The Hampton Beach Children’s Festival was extra special as it celebrated the official launch of the New Hampshire Quarter. In 1999, the United States mint started the 50 States quarter program to honor each of the fifty states in the order in which they joined the Union with a special quarter. New Hampshire, the ninth state, received its quarter in time for the summer. A large sand sculpture was erected at Hampton Beach to commemorate the event, as officials from the US Mint came to the beach to hand out shiny new NH quarters as prizes for the sand sculpture contest. Quarters and coin collecting kits were handed out as prizes in other contests as well.
Downtown Hampton held its annual Sidewalk Sales Days.
Seabrook welcomed Paul Maucero as the Elementary School’s interim principal. Meanwhile it was found that if Seabrook did withdraw from SAU 21 it would lose certain benefits for its teachers, and would have to set up offices for district services currently provided by SAU 21. The withdrawal would not have any bearing on the town’s current use of Winnacunnet High School.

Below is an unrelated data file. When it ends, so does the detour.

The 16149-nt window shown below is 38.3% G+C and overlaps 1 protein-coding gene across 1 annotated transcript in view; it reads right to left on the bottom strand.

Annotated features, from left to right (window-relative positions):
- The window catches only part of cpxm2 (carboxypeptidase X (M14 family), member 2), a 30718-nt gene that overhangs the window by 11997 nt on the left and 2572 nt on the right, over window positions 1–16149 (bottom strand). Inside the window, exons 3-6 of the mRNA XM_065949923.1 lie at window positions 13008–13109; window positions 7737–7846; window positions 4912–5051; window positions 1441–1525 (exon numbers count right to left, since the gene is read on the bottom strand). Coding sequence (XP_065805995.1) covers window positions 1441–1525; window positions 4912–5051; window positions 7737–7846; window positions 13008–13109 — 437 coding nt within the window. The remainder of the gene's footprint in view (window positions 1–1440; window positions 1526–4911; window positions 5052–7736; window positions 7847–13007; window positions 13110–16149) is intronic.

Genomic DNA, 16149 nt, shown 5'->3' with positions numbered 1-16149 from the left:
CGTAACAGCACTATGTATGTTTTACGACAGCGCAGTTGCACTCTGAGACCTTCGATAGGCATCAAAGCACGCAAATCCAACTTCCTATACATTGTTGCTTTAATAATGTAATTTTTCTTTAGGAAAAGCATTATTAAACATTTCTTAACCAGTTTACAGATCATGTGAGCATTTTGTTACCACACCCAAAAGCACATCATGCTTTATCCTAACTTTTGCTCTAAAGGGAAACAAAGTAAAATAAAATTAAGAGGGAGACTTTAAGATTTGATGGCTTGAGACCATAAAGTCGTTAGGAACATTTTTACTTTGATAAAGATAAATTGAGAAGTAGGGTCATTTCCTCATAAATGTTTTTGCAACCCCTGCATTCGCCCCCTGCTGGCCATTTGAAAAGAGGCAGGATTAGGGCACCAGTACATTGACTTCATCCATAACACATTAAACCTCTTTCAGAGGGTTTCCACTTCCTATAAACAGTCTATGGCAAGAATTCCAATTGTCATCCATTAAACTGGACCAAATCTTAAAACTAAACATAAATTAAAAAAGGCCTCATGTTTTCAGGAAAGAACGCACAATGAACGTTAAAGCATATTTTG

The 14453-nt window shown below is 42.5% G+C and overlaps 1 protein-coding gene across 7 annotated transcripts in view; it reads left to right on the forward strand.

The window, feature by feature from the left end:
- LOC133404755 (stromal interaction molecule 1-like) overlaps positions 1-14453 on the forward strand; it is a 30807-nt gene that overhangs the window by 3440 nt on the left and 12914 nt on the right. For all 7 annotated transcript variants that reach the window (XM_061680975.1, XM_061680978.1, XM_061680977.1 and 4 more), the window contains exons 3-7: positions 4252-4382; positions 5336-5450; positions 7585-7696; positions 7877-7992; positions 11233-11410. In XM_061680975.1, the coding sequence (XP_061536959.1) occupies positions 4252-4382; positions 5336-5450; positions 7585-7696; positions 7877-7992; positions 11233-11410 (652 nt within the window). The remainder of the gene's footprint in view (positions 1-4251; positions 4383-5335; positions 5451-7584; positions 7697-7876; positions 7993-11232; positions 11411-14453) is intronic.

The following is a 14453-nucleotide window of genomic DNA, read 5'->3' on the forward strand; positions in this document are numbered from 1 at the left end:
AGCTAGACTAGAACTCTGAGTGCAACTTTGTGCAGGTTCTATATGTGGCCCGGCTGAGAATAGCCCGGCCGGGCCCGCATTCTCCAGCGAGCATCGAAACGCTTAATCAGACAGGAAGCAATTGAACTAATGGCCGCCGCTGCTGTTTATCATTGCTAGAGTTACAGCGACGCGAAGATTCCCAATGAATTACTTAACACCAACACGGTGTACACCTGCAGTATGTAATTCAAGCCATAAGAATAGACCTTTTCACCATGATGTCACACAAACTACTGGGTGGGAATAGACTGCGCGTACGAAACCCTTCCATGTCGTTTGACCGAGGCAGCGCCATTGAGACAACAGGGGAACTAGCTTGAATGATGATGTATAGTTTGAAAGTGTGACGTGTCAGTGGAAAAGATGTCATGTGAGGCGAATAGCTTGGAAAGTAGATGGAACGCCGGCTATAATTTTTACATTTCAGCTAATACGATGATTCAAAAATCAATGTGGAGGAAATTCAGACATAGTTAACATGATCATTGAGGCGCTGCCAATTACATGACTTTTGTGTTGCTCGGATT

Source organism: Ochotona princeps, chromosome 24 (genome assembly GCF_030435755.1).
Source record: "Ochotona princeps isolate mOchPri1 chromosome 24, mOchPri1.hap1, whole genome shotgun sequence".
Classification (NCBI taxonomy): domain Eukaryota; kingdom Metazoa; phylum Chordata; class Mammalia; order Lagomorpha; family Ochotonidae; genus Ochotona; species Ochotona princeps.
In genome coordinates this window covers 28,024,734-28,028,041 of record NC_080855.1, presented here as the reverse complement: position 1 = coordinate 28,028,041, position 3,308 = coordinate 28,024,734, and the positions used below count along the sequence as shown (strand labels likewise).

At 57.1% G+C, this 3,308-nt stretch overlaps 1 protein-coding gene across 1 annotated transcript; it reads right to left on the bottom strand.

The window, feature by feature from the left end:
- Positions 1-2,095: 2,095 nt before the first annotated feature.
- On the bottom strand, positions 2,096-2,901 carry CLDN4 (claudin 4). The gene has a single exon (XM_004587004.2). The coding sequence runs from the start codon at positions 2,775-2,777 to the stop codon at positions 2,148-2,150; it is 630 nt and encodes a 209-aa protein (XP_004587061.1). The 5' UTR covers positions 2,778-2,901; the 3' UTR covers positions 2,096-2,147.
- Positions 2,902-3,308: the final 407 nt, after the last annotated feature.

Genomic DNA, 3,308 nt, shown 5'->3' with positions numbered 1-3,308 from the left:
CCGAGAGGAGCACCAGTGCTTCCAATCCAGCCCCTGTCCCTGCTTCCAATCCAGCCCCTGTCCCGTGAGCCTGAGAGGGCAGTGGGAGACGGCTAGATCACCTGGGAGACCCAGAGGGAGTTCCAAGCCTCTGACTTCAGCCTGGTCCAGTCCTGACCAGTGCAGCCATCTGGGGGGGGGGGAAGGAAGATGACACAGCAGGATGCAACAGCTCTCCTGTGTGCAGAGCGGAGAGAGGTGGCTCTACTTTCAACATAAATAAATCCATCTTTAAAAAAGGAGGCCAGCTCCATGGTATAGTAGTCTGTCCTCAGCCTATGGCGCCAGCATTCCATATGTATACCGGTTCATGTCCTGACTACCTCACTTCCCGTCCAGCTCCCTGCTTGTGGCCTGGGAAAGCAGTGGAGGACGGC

Michael Lord of Shel-Al Trailer Park in North Hampton, who had been missing since July 3, had apparently expired in Norfolk MA in a case of "consensual adult conduct". His "partner" panicked and apparently disposed of the body improperly without contacting authorities. A search of the landfill where the body was allegedly deposited turned up nothing.
Christa Bauer, the Children’s Librarian in North Hampton resigned from her post to return to Canada and study teaching.
Across the Seacoast, children prepared to go back to school, while some adults, noting the still high gas prices, purchased oil in advance in case of another winter oil shortage and price hikes.
Members of Australia’s Parks and Leisure Department visited Hampton, as Hampton Parks and Recreation Director Dyana Lassonde returned the favor of their hosting her trip earlier in March and April to the land down under to see how things were done in the land of Oz.